He has com­bined with oth­ers to sub­ject us to a juris­dic­tion for­eign to our Con­sti­tu­tion and unac­knowl­edged by our laws, giv­ing his assent to their acts of pre­tended legislation:

For quar­ter­ing large bod­ies of armed troops
among us;

For pro­tect­ing them, by a mock trial, from pun­ish­ment for any mur­ders which they should com­mit on the inhab­i­tants of these states;

For cut­ting off our trade with all parts of the world;

For impos­ing taxes on us with­out our consent;

For depriv­ing us, in many cases, of the ben­e­fits of trial by jury;

For trans­port­ing us beyond seas, to be tried for pre­tended offenses;

For abol­ish­ing the free sys­tem of Eng­lish laws in a neigh­bor­ing province, estab­lish­ing therein an arbi­trary gov­ern­ment, and enlarg­ing its bound­aries, so as to ren­der it at once an exam­ple and fit instru­ment for intro­duc­ing the same absolute rule into these colonies;

For tak­ing away our char­ters, abol­ish­ing our most valu­able laws, and alter­ing fun­da­men­tally the forms of our governments;

For sus­pend­ing our own leg­is­la­tures, and declar­ing them­selves invested with power to leg­is­late for us in all cases whatsoever.

He has abdi­cated gov­ern­ment here, by declar­ing us out of his pro­tec­tion and wag­ing war against us.

He has plun­dered our seas, rav­aged our coasts, burned our towns, and destroyed the lives of our people.

He is at this time trans­port­ing large armies of for­eign mer­ce­nar­ies to com­plete the works of death, des­o­la­tion, and tyranny already begun with cir­cum­stances of cru­elty and per­fidy scarcely par­al­leled in the most bar­barous ages, and totally unwor­thy the head of a civ­i­lized nation.

He has con­strained our fellow-citizens, taken cap­tive on the high seas, to bear arms against their coun­try, to become the exe­cu­tion­ers of their friends and brethren, or to fall them­selves by their hands.

He has excited domes­tic insur­rec­tion among us, and has endeav­ored to bring on the inhab­i­tants of our fron­tiers the mer­ci­less Indian sav­ages, whose known rule of war­fare is an undis­tin­guished destruc­tion of all ages, sexes, and conditions.

In every stage of these oppres­sions we have peti­tioned for redress in the most hum­ble terms; our repeated peti­tions have been answered only by repeated injury. A prince, whose char­ac­ter is thus marked by every act which may define a tyrant, is unfit to be the ruler of a free people.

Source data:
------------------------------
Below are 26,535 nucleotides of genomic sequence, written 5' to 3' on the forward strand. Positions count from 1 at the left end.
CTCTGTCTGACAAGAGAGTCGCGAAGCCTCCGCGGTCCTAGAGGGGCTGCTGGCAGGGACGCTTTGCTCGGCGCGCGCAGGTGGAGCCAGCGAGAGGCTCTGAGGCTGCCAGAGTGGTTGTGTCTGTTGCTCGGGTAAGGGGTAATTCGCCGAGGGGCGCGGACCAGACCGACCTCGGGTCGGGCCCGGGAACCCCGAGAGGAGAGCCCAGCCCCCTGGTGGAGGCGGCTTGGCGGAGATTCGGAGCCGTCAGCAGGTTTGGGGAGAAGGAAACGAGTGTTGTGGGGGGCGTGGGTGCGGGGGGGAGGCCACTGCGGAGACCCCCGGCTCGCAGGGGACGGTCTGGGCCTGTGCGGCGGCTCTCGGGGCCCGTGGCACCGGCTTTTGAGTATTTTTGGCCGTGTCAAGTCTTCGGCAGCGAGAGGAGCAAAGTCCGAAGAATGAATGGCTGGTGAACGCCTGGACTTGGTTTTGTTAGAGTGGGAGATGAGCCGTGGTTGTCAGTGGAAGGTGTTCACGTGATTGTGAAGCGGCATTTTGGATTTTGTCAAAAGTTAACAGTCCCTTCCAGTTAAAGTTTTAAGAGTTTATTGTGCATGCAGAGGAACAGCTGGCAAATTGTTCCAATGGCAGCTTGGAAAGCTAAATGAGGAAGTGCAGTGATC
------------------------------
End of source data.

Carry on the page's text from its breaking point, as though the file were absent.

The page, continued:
Nor have we been want­ing in our atten­tions to our British brethren. We have warned them, from time to time, of attempts by their leg­is­la­ture to extend an unwar­rantable juris­dic­tion over us. We have reminded them of the cir­cum­stances of our emi­gra­tion and set­tle­ment here. We have appealed to their native jus­tice and mag­na­nim­ity; and we have con­jured them, by the ties of our com­mon kin­dred, to dis­avow these usurpa­tions which would inevitably inter­rupt our con­nec­tions and cor­re­spon­dence. They too, have been deaf to the voice of jus­tice and of con­san­guin­ity. We must, there­fore, acqui­esce in the neces­sity which denounces our sep­a­ra­tion, and hold them as we hold the rest of mankind, ene­mies in war, in peace friends.

WE, THEREFORE, the REPRESENTATIVES of the UNITED STATES OF AMERICA, in Gen­eral Con­gress assem­bled, appeal­ing to the Supreme Judge of the world for the rec­ti­tude of our inten­tions, do, in the name and by the author­ity of the good peo­ple of these colonies solemnly pub­lish and declare, That these United Colonies are, and of right ought to be, FREE AND INDEPENDENT STATES; that they are absolved from all alle­giance to the British crown and that all polit­i­cal con­nec­tion between them and the state of Great Britain is, and ought to be, totally dis­solved; and that, as free and inde­pen­dent states, they have full power to levy war, con­clude peace, con­tract alliances, estab­lish com­merce, and do all other acts and things which inde­pen­dent states may of right do. And for the sup­port of this dec­la­ra­tion, with a firm reliance on the pro­tec­tion of Divine Prov­i­dence, we mutu­ally pledge to each other our Lives, our For­tunes, and our sacred Honor.